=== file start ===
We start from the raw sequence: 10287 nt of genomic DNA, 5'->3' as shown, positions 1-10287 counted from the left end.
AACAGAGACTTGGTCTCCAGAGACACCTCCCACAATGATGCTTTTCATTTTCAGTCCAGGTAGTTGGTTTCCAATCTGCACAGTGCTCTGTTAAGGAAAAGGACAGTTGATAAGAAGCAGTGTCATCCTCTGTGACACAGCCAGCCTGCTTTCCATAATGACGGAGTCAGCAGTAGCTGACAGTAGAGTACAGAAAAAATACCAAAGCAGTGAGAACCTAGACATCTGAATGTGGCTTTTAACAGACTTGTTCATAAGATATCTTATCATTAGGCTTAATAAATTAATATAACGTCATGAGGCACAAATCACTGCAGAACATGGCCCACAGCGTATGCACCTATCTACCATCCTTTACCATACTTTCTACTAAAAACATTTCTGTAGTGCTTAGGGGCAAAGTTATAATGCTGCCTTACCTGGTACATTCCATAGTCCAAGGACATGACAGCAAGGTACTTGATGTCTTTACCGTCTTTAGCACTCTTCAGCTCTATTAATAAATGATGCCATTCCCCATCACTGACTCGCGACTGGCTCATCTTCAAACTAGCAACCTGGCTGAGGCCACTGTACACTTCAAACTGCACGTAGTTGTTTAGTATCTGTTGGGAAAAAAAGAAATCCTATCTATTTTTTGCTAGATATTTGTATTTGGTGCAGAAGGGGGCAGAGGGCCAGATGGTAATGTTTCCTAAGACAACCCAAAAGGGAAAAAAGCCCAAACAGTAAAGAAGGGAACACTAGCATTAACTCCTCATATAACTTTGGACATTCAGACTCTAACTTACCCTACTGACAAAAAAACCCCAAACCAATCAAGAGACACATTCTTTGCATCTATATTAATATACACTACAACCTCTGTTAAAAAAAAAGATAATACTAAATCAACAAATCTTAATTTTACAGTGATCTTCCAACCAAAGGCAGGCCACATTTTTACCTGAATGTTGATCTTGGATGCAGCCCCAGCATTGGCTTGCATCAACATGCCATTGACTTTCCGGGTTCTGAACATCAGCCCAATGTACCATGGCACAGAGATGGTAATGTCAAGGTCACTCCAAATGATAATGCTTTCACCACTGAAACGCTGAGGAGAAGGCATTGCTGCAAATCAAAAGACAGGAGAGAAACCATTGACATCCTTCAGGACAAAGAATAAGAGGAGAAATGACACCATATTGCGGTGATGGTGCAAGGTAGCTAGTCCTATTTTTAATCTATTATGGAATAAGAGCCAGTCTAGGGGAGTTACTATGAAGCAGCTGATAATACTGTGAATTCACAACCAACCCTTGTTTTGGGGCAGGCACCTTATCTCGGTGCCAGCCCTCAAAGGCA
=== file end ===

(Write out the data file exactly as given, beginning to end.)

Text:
We start from the raw sequence: 10287 nt of genomic DNA, 5'->3' as shown, positions 1-10287 counted from the left end.
AACAGAGACTTGGTCTCCAGAGACACCTCCCACAATGATGCTTTTCATTTTCAGTCCAGGTAGTTGGTTTCCAATCTGCACAGTGCTCTGTTAAGGAAAAGGACAGTTGATAAGAAGCAGTGTCATCCTCTGTGACACAGCCAGCCTGCTTTCCATAATGACGGAGTCAGCAGTAGCTGACAGTAGAGTACAGAAAAAATACCAAAGCAGTGAGAACCTAGACATCTGAATGTGGCTTTTAACAGACTTGTTCATAAGATATCTTATCATTAGGCTTAATAAATTAATATAACGTCATGAGGCACAAATCACTGCAGAACATGGCCCACAGCGTATGCACCTATCTACCATCCTTTACCATACTTTCTACTAAAAACATTTCTGTAGTGCTTAGGGGCAAAGTTATAATGCTGCCTTACCTGGTACATTCCATAGTCCAAGGACATGACAGCAAGGTACTTGATGTCTTTACCGTCTTTAGCACTCTTCAGCTCTATTAATAAATGATGCCATTCCCCATCACTGACTCGCGACTGGCTCATCTTCAAACTAGCAACCTGGCTGAGGCCACTGTACACTTCAAACTGCACGTAGTTGTTTAGTATCTGTTGGGAAAAAAAGAAATCCTATCTATTTTTTGCTAGATATTTGTATTTGGTGCAGAAGGGGGCAGAGGGCCAGATGGTAATGTTTCCTAAGACAACCCAAAAGGGAAAAAAGCCCAAACAGTAAAGAAGGGAACACTAGCATTAACTCCTCATATAACTTTGGACATTCAGACTCTAACTTACCCTACTGACAAAAAAACCCCAAACCAATCAAGAGACACATTCTTTGCATCTATATTAATATACACTACAACCTCTGTTAAAAAAAAAGATAATACTAAATCAACAAATCTTAATTTTACAGTGATCTTCCAACCAAAGGCAGGCCACATTTTTACCTGAATGTTGATCTTGGATGCAGCCCCAGCATTGGCTTGCATCAACATGCCATTGACTTTCCGGGTTCTGAACATCAGCCCAATGTACCATGGCACAGAGATGGTAATGTCAAGGTCACTCCAAATGATAATGCTTTCACCACTGAAACGCTGAGGAGAAGGCATTGCTGCAAATCAAAAGACAGGAGAGAAACCATTGACATCCTTCAGGACAAAGAATAAGAGGAGAAATGACACCATATTGCGGTGATGGTGCAAGGTAGCTAGTCCTATTTTTAATCTATTATGGAATAAGAGCCAGTCTAGGGGAGTTACTATGAAGCAGCTGATAATACTGTGAATTCACAACCAACCCTTGTTTTGGGGCAGGCACCTTATCTCGGTGCCAGCCCTCAAAGGCA